This week, the Review sat down with rock climbing wall supervisors, junior Mel Xu and sophomore Katie Rigdon, to learn more about the close-knit climbing community at Oberlin, their adventures climbing all over the U.S. and how climbing boosts their fitness.
This interview has been edited for length and clarity.
Q: Did you climb before you got to Oberlin?
Mel Xu: Only at my fourth-grade birthday party.
Katie Rigdon: I started climbing a year before I got to Oberlin. I took a year off after high school and started climbing… inside and outside. I worked at a rock climbing gym.
Q: What are all the places that you’ve climbed?
MX: We actually go with the rock climbing wall [staff] every fall and spring break to the Red River Gorge [in Kentucky] to climb.
KR: There’s some climbing in Ohio. I learned how to climb in Red Rock [Canyon], NV, which was really fun.
MX: I never climbed before college, seriously or regularly, until I got here. This is so accessible. For students it’s free. Anyone that’s a gym member or a townsperson can come for $10 a year, which is unheard of for any climbing gym. It’s usually $20 for a day, and then you have to rent your own gear, which ends up being $30, but here it’s pretty much free. That’s why I started climbing here.
Q: How’s the community around the climbing wall?
KR: It’s awesome.
MX: It’s so good.
KR: It’s my favorite place at Oberlin.
MX: Me too!
KR: It’s a huge mix of people. It’s mostly students, but also there are some professors who come and climb and also a lot of community members and their kids. Our whole wall is also student-set, which means that students are putting up all of the different routes on the wall. So it’s awesome. It’s a huge community of people of all different ability levels, and I think that people are really good about supporting everyone and making everyone at all levels feel really welcome and excited about climbing.
MX: We have these new beginner hours now on Saturdays from 2:30–4:30 when only beginners are allowed so that everyone feels comfortable. I’ve talked to a lot of people who don’t feel comfortable because sometimes people are so intense and really, really good, so it’s kind of scary your first time coming in. But now we have beginner hours and POC hours and women and trans hours to create safe spaces for everybody. And we have family hours, but those are open.
Q: What benefits do you get from climbing?
KR: I actually exercise at college, which I don’t think I would be doing if I wasn’t climbing.
MX: Same. It’s a lot of fun, so you don’t realize you’re exercising. You’re just trying to get to the top. Then, after a few weeks, you realize that you have a lot of muscle that wasn’t there before.
KR: Climbing is half a social sport where you just hang out with people and also half working hard, pushing yourself, trying to get stronger.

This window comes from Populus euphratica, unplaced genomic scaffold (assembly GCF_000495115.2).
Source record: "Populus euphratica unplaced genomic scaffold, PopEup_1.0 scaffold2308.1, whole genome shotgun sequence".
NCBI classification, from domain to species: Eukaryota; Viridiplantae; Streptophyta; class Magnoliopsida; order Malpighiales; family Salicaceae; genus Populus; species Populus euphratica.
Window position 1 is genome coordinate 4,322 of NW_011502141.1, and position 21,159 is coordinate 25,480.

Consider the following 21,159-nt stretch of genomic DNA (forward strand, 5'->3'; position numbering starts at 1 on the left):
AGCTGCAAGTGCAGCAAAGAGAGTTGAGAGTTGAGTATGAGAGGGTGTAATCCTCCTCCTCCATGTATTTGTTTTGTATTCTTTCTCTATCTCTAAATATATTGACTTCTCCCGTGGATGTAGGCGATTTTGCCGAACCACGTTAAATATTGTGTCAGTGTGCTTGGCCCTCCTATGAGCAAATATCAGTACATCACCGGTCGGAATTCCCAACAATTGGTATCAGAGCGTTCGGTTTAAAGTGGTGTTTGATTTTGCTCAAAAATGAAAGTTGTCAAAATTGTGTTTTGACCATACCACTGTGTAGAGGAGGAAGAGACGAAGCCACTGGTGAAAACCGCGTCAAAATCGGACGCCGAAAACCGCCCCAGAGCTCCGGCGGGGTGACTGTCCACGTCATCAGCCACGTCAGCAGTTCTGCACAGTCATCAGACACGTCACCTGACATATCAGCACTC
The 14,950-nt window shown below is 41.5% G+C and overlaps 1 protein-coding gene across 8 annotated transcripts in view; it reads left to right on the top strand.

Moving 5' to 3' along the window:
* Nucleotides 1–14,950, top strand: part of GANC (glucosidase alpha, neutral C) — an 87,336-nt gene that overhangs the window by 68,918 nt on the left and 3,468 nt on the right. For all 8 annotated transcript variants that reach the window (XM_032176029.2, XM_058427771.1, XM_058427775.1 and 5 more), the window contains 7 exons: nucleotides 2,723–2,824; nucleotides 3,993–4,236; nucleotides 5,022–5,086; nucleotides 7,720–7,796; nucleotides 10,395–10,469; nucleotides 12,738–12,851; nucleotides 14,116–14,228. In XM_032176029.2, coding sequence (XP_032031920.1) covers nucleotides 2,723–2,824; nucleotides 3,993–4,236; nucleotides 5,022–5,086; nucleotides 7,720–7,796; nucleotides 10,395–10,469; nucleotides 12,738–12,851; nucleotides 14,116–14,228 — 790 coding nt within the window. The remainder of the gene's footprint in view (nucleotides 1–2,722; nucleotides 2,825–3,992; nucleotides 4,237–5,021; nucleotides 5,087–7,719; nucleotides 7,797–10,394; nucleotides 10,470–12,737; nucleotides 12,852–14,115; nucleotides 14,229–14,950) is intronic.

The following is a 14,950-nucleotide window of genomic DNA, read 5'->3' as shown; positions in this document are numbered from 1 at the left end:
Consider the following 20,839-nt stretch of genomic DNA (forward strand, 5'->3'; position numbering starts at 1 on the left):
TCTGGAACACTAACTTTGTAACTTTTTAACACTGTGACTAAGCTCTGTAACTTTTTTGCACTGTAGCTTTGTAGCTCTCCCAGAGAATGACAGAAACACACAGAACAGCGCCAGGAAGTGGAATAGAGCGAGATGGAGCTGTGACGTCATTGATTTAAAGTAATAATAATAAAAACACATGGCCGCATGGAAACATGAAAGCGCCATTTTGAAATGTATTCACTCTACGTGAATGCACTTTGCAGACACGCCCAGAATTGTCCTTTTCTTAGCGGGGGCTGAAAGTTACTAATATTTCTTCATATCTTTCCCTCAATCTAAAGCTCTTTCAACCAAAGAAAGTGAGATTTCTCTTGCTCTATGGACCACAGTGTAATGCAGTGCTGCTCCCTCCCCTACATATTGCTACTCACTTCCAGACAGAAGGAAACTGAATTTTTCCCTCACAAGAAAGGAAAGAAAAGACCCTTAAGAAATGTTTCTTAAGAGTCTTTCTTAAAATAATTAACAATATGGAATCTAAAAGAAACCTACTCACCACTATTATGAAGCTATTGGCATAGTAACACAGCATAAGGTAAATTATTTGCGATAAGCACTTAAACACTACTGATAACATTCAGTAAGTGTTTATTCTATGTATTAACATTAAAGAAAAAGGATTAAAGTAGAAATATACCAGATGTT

MX: I feel like climbing has also motivated me to work out more. I’ve been doing a lot of push-ups and opposition training to avoid injury, and also I want to get into the weight room more so that I can do certain moves and certain things on the wall. I didn’t have any reasons to lift weights before I started climbing.
Q: What’s your favorite part about climbing?
MX: Probably the people, honestly. That’s what drew me here first. When I was a freshman and I didn’t have any friends, I came here and was like, “There are so many cool people here and I want to be their friends. And I really like climbing.” So then I just came here all the time.
KR: I totally second that. Also, climbing is just so tangible — you’re able to feel the difference in your improvement [when you climb] and it’s awesome.
MX: You physically can see the difference. Say I’m working on this yellow route here, and I can’t make this move for some reason. I keep working at it, and eventually one day I’ll surprise myself and say, “I got stronger!” And then it’s a physical, experiential thing where you did it and you’ve improved visually.
Q: Do you have any big goals for climbing?
MX: I want to climb at Yosemite and other beautiful places. I think being inspired by and looking into the climbing world and its famous people, the most appealing thing about their lives is the places they get to go — these beautiful, almost-untouched places that are so awe-inspiring. I just want to go to those places.
KR: Although it’s definitely more about having fun, I do have grade goals. There’s this thing called the Yosemite Decimal System. If I could climb solid 12s in my lifetime, that would be awesome, but that’s a pretty lofty goal.
MX: I would say my goal in that regard would be just to get on to a higher grade. Right now I’m on 10s and I want to be able to do an 11. Then when I get that I’ll want to do a 12.
KR: It never ends!
Interview by Jackie McDermott, Sports editor